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Arch Insect Biochem Physiol. 2002 Dec;51(4):204-21.

Interactions between Spinacia oleracea and Bradysia impatiens: a role for phytoecdysteroids.

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Department of Entomology, University of Arizona, Tucson, USA.


Plant produced insect molting hormones, termed phytoecdysteroids (PEs), are thought to function as plant defenses against insects by acting as either feeding deterrents or through developmental disruption. In spinach (Spinacia oleracea), 20-hydroxyecdysone (20E) concentrations in the roots rapidly increase following root damage, root herbivory, or methyl jasmonate (MJ) applications. In this inducible system, we investigated the plant defense hypothesis by examining interactions of roots, 20E concentrations, and larvae of the dark-winged fungus gnat (Bradysia impatiens). Root herbivory by B. impatiens larvae resulted in a 4.0- to 6.6-fold increase in root 20E concentrations. In paired-choice tests, increases in dietary 20E stimulated B. impatiens feeding deterrency. B. impatiens larvae preferred control diets, low in 20E, to those constructed from induced roots and those amended with 20E (25 to 50 micro g/g wet mass). When confined to 20E-treated diets, concentrations as low as 5 micro g/g (wet mass) resulted in significantly reduced B. impatiens survivorship compared to controls. The induction of root 20E levels with MJ resulted in a 2.1-fold increase in 20E levels and a 50% reduction in B. impatiens larval establishment. In a paired-choice arena, untreated control roots were damaged significantly more by B. impatiens larvae than MJ-induced roots that contained 3-fold greater 20E levels. Based on dietary preference tests, the 20E concentrations present in the MJ-induced roots (28 micro g/g wet mass) were sufficient to explain this reduction in herbivory. Interactions between spinach roots and B. impatiens larvae demonstrate that PEs can act as inducible defenses and provide protection against insect herbivory.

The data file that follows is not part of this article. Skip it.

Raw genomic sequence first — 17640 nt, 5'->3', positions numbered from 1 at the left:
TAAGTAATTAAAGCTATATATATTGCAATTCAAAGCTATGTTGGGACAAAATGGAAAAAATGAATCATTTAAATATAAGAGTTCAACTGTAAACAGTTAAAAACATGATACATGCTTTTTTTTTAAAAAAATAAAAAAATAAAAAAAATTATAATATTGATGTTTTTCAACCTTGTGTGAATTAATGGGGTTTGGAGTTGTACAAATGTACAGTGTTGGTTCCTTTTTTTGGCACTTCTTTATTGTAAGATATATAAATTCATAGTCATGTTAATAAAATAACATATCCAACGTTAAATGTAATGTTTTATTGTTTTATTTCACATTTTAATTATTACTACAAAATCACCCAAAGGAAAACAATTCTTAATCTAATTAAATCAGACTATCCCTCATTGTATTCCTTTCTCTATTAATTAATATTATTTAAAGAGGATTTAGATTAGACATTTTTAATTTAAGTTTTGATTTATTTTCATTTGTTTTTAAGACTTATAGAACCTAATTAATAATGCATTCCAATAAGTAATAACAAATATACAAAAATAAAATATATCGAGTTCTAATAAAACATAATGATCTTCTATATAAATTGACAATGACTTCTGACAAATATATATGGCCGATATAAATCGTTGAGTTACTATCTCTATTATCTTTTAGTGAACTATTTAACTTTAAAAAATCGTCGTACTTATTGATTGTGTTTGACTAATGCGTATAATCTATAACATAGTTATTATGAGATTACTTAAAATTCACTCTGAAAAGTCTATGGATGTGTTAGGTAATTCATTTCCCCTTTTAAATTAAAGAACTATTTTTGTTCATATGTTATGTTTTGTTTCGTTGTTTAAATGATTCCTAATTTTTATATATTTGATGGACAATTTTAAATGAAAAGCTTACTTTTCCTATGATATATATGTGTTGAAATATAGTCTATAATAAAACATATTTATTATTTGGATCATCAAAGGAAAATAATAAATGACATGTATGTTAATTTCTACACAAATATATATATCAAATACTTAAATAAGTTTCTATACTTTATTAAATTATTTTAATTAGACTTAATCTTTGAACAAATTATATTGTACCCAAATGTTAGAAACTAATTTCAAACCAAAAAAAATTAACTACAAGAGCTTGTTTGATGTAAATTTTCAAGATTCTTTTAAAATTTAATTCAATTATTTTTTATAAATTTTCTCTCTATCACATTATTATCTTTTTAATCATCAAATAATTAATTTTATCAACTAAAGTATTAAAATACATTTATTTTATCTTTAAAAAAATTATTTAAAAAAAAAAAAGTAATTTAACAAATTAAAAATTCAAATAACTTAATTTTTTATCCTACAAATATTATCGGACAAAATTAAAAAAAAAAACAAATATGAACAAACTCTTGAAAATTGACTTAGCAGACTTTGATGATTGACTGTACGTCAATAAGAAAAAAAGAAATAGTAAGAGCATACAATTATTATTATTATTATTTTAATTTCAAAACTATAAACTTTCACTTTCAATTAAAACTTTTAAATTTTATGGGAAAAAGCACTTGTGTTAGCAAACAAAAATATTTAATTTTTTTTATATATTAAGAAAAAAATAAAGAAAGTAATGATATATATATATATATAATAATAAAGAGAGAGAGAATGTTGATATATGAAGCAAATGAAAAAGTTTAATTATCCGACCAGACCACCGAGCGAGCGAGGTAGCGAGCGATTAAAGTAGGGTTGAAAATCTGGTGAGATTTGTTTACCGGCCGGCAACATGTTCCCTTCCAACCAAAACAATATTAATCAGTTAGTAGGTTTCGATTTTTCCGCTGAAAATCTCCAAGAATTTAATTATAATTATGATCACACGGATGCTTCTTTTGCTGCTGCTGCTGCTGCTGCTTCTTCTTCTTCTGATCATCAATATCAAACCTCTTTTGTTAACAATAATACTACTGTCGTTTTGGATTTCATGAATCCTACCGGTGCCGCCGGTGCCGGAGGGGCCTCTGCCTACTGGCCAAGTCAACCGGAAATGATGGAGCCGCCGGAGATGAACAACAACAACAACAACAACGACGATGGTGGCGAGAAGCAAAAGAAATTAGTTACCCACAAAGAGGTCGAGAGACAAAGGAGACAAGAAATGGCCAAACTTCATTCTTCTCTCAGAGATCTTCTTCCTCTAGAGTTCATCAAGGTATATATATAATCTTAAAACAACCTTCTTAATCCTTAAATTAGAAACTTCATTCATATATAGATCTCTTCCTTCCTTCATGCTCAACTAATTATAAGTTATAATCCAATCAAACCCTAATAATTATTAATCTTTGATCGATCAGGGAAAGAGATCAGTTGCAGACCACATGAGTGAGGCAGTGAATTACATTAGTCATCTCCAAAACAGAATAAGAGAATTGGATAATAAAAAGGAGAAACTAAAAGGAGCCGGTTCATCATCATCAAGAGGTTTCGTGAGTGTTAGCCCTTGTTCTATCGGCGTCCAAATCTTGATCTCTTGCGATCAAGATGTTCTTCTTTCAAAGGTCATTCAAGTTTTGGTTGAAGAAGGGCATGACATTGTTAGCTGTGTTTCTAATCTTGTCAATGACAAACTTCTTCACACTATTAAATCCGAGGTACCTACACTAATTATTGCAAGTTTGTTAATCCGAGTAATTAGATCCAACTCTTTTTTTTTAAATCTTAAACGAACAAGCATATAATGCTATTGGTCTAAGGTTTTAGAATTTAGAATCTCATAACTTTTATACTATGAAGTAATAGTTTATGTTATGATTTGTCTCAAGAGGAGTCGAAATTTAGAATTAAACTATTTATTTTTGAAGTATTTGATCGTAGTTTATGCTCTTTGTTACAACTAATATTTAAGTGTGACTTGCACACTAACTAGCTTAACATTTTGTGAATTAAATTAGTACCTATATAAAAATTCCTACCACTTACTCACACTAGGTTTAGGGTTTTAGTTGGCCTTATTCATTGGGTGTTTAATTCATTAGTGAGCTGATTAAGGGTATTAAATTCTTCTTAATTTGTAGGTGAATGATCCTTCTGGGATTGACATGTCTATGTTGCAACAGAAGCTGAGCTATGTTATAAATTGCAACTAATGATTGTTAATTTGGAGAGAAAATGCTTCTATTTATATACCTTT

[Indexed for MEDLINE]

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